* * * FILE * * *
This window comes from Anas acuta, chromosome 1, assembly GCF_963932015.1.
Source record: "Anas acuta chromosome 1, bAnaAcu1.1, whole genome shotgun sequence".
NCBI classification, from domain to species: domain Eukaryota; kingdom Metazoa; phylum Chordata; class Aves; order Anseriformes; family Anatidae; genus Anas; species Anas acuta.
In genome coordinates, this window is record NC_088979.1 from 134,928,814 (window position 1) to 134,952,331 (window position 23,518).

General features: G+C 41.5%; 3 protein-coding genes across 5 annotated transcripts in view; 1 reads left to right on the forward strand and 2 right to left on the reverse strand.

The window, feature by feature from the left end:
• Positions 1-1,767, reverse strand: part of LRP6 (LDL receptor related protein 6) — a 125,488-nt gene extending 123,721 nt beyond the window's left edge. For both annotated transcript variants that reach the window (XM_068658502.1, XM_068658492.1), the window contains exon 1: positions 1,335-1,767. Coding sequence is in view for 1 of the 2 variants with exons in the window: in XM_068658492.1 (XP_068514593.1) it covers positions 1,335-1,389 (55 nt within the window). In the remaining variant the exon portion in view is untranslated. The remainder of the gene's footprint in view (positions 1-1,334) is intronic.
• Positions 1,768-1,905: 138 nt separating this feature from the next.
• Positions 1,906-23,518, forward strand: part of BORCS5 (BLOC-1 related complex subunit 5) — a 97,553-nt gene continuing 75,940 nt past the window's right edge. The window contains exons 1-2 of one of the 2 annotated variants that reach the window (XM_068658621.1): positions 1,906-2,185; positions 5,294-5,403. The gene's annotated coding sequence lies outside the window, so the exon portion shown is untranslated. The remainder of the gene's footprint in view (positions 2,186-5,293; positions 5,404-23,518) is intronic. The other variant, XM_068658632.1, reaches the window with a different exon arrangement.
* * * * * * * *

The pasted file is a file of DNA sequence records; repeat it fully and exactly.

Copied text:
This window comes from Anas acuta, chromosome 1, assembly GCF_963932015.1.
Source record: "Anas acuta chromosome 1, bAnaAcu1.1, whole genome shotgun sequence".
NCBI classification, from domain to species: domain Eukaryota; kingdom Metazoa; phylum Chordata; class Aves; order Anseriformes; family Anatidae; genus Anas; species Anas acuta.
In genome coordinates, this window is record NC_088979.1 from 134,928,814 (window position 1) to 134,952,331 (window position 23,518).

General features: G+C 41.5%; 3 protein-coding genes across 5 annotated transcripts in view; 1 reads left to right on the forward strand and 2 right to left on the reverse strand.

The window, feature by feature from the left end:
• Positions 1-1,767, reverse strand: part of LRP6 (LDL receptor related protein 6) — a 125,488-nt gene extending 123,721 nt beyond the window's left edge. For both annotated transcript variants that reach the window (XM_068658502.1, XM_068658492.1), the window contains exon 1: positions 1,335-1,767. Coding sequence is in view for 1 of the 2 variants with exons in the window: in XM_068658492.1 (XP_068514593.1) it covers positions 1,335-1,389 (55 nt within the window). In the remaining variant the exon portion in view is untranslated. The remainder of the gene's footprint in view (positions 1-1,334) is intronic.
• Positions 1,768-1,905: 138 nt separating this feature from the next.
• Positions 1,906-23,518, forward strand: part of BORCS5 (BLOC-1 related complex subunit 5) — a 97,553-nt gene continuing 75,940 nt past the window's right edge. The window contains exons 1-2 of one of the 2 annotated variants that reach the window (XM_068658621.1): positions 1,906-2,185; positions 5,294-5,403. The gene's annotated coding sequence lies outside the window, so the exon portion shown is untranslated. The remainder of the gene's footprint in view (positions 2,186-5,293; positions 5,404-23,518) is intronic. The other variant, XM_068658632.1, reaches the window with a different exon arrangement.